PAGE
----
Attend Spring Meetings on Development topics from Apr 17-21. Comment and engage with experts. Calendar of Events


World Bank Voices
Syndicate content

For social programs, social registries serve as a tool for inclusion

Kathy Lindert's picture
Also available in: 中文
© Julia Pacheco/World Bank
© Julia Pacheco/World Bank

Celina Maria migrated from Bahia to Rio de Janeiro when she was just 17 and pregnant with twins, without completing her education and therefore have had difficulties finding good formal jobs. Over her life, she faced many challenges from being homeless to unemployed, while living in food insecurity with her children. Like Celina Maria, millions of people around the globe face multiple constraints – low earnings, limited assets, low human capital, idiosyncratic shocks and exposition to natural shocks, violence, and more – yearning to live with dignity and a decent and economically independent life.

To address the diverse needs of the poor, many countries offer a myriad of social benefits and services. Despite good intentions, this can lead to fragmentation in the absence of a clear strategy and coordinated processes and systems.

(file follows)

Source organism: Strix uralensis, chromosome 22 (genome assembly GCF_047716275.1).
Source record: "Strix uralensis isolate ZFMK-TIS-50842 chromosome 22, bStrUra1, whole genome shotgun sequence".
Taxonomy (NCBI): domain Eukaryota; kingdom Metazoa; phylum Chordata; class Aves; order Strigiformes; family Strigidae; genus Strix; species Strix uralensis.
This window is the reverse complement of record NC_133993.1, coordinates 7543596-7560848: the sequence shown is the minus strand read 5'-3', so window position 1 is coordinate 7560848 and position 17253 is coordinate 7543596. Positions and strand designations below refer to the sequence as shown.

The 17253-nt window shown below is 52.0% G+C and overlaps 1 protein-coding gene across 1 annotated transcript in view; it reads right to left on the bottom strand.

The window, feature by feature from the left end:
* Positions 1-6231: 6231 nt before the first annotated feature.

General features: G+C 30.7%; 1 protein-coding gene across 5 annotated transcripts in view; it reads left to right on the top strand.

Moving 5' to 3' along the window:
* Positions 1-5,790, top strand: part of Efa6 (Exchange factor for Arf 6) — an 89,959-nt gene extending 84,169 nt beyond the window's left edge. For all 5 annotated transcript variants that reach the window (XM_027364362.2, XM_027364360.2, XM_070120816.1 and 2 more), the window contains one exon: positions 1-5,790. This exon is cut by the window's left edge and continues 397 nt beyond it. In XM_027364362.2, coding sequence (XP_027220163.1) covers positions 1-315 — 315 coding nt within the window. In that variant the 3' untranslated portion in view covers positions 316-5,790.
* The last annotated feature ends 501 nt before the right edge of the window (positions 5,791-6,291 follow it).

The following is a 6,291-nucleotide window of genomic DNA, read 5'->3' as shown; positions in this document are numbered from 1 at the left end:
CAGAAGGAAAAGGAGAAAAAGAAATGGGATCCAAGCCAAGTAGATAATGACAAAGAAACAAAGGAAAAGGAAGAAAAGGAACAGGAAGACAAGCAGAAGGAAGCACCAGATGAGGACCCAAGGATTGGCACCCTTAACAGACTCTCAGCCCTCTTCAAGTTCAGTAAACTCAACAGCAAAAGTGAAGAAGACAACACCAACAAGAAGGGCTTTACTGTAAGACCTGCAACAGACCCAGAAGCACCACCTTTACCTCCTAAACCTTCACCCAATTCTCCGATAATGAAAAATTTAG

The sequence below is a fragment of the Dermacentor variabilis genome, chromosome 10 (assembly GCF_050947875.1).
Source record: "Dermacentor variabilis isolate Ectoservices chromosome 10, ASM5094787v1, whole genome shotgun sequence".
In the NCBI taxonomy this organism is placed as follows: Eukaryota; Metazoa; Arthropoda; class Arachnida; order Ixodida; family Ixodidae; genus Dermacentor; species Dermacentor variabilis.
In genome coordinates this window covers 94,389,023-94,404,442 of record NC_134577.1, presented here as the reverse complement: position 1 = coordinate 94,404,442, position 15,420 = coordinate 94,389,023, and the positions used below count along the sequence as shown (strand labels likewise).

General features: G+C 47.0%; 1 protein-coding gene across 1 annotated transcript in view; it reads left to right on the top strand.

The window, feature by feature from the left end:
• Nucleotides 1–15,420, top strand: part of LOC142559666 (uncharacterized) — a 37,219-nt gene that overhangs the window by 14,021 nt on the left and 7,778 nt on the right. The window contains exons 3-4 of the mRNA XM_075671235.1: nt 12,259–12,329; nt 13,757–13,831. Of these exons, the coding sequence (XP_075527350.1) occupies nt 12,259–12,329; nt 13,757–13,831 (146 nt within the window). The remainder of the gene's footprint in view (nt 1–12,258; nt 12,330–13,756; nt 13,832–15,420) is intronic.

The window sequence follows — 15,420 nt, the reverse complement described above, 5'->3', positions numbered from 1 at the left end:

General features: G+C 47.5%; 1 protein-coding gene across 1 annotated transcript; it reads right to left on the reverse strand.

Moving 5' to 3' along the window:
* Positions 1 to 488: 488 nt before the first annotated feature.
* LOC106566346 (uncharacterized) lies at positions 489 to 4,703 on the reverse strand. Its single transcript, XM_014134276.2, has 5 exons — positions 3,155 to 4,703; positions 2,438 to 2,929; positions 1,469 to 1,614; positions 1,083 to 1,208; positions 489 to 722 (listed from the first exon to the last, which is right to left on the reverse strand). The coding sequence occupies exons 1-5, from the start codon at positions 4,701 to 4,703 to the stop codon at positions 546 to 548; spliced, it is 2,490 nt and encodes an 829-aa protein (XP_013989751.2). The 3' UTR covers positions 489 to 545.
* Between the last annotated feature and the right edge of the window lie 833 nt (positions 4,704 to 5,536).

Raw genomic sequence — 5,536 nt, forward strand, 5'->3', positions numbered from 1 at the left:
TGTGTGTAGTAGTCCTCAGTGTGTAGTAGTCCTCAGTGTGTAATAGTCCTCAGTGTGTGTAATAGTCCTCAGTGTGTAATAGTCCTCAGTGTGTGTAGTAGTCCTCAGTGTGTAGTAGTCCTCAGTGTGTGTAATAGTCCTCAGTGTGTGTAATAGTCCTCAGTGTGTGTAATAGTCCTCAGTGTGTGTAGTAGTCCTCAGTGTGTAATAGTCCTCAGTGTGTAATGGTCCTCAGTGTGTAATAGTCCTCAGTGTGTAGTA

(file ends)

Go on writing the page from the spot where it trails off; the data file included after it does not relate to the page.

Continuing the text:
For individuals and households, such fragmentation means lacking proper information about certain programs and claiming support from different actors, traveling from office to office across town, waiting in long lines, and repeatedly providing the same documents. In the end, people experience frustration due to complicated bureaucracy, and incur significant personal costs due to the time and money spent navigating through this process.

For administrators, fragmentation can result in higher administrative costs, duplications in processes, and lack of coordination in determining eligibility for programs that aim to serve common population groups. 

Social registries  key tool for social assistance programs

This is where social registries come in. Social registries are information systems that support the processes of outreach, registration, and assessment of needs and conditions that help determine the potential eligibility of individuals, families or households for one or multiple programs.  

© Julia Pacheco/World Bank
© Julia Pacheco/World Bank